When U.S. Sen. Kent Conrad figured out law school wasn’t his calling, George Washington University welcomed him into the Business School in the middle of the year, he said, with “open arms.”
Sen. Conrad, M.B.A. ’75, reminisced fondly on his time at GW on Tuesday when he was honored by his alma mater and friend and colleague Senate Majority Leader Harry Reid, D-Nev., for his 26 years in the Senate at the GW Annual Capitol Hill Alumni Reception. Sen. Conrad remembered a particularly strong relationship with his adviser and a rewarding experience in his classes.
“In class after class, the professors were engaged, the students were engaged,” he said. “And I really enjoyed my time there.”
Sen. Reid, J.D. ’64, remembered the first time he met Sen. Conrad.
“It was 1986, and we were both running for the Senate. And we both looked at each other, I’m sure, [and said], ‘He’s going to be in the Senate?’ ” he said to laughter.
Calling Sen. Conrad “very calculating in what he wants to accomplish,” Sen. Reid lauded his colleague for his work addressing the country’s deficit. “I told Kent Conrad several years ago that I joined his church,” Sen. Reid said. “That’s the church of doing something about the deficit.”
GW President Steven Knapp, too, praised Sen. Conrad for his role in budget talks, having served as chairman of the Senate Budget Committee.
“In your 26 years in the Senate you’ve not only been a champion for North Dakota, but you played a truly powerful role in addressing important national issues, including the federal budget challenges.”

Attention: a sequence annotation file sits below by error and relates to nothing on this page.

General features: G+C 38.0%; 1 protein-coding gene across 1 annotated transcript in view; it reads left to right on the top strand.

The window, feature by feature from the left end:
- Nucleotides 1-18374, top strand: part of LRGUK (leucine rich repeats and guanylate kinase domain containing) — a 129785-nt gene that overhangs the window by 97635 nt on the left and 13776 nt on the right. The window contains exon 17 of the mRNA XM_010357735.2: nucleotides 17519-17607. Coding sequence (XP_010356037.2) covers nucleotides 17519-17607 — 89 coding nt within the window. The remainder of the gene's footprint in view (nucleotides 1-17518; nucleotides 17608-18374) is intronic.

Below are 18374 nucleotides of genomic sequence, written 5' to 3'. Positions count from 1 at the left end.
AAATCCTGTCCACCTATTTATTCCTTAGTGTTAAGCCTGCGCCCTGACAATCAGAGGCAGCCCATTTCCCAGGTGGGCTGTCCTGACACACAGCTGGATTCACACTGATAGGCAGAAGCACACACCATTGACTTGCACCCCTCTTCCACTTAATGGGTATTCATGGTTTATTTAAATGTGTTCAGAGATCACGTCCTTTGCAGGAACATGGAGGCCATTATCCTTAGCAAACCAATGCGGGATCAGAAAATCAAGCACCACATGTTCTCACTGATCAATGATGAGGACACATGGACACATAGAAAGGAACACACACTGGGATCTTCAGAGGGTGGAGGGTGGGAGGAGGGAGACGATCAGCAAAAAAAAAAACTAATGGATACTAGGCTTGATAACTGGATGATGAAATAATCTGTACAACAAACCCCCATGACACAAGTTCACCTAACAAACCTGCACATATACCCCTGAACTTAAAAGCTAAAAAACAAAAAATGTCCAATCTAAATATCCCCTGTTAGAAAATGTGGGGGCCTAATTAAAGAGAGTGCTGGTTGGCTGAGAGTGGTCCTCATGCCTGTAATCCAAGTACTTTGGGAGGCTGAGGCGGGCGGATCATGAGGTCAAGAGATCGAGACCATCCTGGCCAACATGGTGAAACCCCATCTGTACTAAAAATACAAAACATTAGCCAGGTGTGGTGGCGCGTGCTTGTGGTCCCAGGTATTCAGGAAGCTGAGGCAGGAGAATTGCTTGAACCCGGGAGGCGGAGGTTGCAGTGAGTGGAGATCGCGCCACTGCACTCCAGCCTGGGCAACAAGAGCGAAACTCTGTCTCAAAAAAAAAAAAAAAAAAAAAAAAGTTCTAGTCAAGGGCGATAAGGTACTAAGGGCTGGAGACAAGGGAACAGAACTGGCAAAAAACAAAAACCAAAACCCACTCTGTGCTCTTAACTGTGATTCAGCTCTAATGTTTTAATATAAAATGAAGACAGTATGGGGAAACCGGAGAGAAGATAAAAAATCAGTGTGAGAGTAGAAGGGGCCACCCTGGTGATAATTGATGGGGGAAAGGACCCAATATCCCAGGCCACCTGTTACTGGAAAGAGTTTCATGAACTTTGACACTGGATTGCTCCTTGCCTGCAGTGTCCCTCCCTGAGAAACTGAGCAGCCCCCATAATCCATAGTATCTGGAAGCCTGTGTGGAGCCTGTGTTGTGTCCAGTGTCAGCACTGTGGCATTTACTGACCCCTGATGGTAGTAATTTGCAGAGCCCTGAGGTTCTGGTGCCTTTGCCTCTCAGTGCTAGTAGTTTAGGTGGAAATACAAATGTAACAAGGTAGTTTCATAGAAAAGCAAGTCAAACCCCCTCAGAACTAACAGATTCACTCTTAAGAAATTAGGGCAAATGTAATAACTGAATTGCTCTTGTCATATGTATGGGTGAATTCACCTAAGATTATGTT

Sen. Conrad has “extraordinary skill, wisdom and dedication,” Dr. Knapp added. “We’ve always been able to turn to you for help, support and guidance. So we all wish you the best in your future endeavors.”
Tuesday’s event was also a time to recognize all GW alumni for their service on the Hill. Thirteen members of Congress, including U.S. Sen. Mike Enzi, R-WY, who was at Tuesday’s event, are GW alumni, and many, many more serve as Hill staffers.
“We have this strong dedication to public service, which is reflected in what so many of you in this room have chosen to do with your career,” Dr. Knapp said. “We are an institution that was founded based on the vision of George Washington to produce citizen leaders for the new nation in the capital that he was just establishing.”
Mark Kennedy, a former congressman and director of the GW Graduate School of Political Management, said he, too, knows the crucial role the university plays in building public servants.
“We understand the importance of staff on the Hill,” he said. “Having been in Congress, there’s the old saying that staff runs the Hill. We’re pleased to have the opportunity to train as many as possible.”